The Vatican closes its embassy in Nicaragua after Ortega’s speech

VATICAN CITY — The Vatican announced on Saturday that it had closed its embassy in Nicaragua after the country’s government proposed suspending diplomatic relations, the latest episode in a years-long crackdown on the Catholic Church by the government of Nicaraguan President Daniel Ortega.

The Vatican’s representative in Managua, Monsignor Marcel Diouf, also left the country on Friday for Costa Rica, a Vatican official said on condition of anonymity.

The Vatican action comes a week after the Nicaraguan government proposed to cut ties with the Holy See and a year after Nicaragua forced the then papal ambassador to leave. It is not clear what else the proposed suspension means in diplomatic terms.

Relations between the church and Ortega’s government have deteriorated since 2018, when Nicaraguan authorities violently suppressed anti-government protests.

Some Catholic leaders sheltered the protesters in their churches, and the church later tried to mediate between the government and the political opposition.

Ortega called Catholics sympathetic to the opposition “terrorists” who supported efforts to overthrow him. Dozens of religious figures were arrested or fled the country.

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Two congregations of nuns, including the Missionaries of Charity order founded by Mother Teresa, were expelled from Nicaragua last year.

Prominent Catholic bishop Rolando Álvarez was sentenced to 26 years in prison last month after refusing to board a plane carrying 222 dissidents and priests to exile in the United States. He was also stripped of his Nicaraguan citizenship.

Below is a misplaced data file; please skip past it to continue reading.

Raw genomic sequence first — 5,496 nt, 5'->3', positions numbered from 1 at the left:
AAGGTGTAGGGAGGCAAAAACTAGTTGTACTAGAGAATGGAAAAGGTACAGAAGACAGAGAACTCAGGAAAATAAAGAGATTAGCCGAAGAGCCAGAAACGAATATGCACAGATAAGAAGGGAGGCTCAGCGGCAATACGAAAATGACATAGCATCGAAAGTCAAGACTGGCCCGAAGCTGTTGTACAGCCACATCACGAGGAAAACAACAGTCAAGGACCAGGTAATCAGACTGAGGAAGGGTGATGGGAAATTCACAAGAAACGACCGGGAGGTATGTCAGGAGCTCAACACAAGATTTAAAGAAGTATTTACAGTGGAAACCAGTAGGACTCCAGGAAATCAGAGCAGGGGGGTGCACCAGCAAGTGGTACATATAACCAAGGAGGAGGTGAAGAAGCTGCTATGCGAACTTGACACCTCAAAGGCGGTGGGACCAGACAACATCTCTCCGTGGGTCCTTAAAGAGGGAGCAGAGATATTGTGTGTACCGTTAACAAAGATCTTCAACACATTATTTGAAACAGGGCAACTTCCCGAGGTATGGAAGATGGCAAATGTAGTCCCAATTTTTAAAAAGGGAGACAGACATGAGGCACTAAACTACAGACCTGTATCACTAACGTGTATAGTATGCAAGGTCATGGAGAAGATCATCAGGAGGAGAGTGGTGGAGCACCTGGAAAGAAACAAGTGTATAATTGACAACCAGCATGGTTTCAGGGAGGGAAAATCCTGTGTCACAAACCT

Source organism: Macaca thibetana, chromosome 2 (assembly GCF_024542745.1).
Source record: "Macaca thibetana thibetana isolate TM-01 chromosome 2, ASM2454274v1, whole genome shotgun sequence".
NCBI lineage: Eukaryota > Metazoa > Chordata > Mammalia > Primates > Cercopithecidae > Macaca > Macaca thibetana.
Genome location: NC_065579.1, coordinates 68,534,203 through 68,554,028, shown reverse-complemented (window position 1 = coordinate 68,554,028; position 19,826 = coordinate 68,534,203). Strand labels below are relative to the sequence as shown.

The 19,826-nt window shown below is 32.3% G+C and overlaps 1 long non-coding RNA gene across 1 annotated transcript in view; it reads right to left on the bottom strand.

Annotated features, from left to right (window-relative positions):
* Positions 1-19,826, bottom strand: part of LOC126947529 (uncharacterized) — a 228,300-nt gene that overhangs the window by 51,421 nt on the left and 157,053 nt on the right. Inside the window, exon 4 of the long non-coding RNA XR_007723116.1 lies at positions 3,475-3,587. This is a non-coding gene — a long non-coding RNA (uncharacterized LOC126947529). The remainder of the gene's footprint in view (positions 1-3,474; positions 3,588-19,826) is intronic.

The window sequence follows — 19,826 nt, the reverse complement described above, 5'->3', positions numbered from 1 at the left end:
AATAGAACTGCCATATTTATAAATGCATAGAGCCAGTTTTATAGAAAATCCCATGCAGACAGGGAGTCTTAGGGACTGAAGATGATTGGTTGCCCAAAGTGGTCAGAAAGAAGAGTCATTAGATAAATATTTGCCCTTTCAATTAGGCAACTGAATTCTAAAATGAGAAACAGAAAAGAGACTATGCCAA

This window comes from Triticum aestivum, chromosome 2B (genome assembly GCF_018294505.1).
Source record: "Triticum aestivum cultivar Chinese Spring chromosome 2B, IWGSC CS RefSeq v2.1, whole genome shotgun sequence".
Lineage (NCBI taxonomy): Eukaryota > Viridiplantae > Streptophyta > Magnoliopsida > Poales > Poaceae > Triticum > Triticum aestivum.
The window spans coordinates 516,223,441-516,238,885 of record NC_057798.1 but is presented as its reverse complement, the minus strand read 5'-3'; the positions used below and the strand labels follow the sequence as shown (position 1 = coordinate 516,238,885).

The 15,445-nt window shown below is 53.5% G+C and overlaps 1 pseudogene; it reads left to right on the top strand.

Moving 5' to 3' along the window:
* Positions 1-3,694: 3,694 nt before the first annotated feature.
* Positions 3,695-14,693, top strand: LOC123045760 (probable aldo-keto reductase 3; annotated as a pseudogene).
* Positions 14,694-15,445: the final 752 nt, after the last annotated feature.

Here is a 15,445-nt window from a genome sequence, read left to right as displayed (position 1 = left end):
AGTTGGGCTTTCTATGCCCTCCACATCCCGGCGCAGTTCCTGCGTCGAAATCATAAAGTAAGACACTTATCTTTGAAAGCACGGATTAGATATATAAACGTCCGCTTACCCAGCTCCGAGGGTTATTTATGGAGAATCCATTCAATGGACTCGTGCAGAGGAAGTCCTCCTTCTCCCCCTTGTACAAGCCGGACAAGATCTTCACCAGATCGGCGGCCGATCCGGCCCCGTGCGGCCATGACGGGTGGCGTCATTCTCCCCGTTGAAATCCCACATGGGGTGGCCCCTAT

Pope Francis remained largely silent on the issue, apparently not wanting to stir up tension. But in a March 10 interview with Argentinian media outlet Infobae after Alvarez’s ruling, Ortega called Ortega’s government a “brutal dictatorship” similar to Hitler’s, led by an “unbalanced” president.

According to Vatican News, the care of the Vatican embassy or nunciature has been entrusted to the Italian government in accordance with diplomatic conventions. According to the report, diplomats from the European Union, Germany, France and Italy gave a farewell to Chargé d’Affaires Diouf before he closed the diplomatic post and left.

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During the farewell ceremony, Christoph Bundscherer, Germany’s ambassador to Nicaragua, expressed his regret for the closing of the embassy and asked Diouf to share his message with Pope Francis, according to a statement published on the German embassy’s Facebook page.

“Together with the Catholic Church, the representatives of the European Union in Nicaragua will always defend the Christian values ​​of freedom, tolerance and human dignity,” Bundscherer said, according to the statement.

The Nicaraguan government, which has banned all opposition demonstrations in the country since September 2018, has also restricted Catholic activities inside churches, including banning traditional street processions that thousands of Nicaraguans used to celebrate before Holy Week and Easter.

The restrictions forced church authorities to hold the Stations of the Cross procession outside Managua’s Metropolitan Cathedral, as it did on Friday.


Selser reported from Mexico City.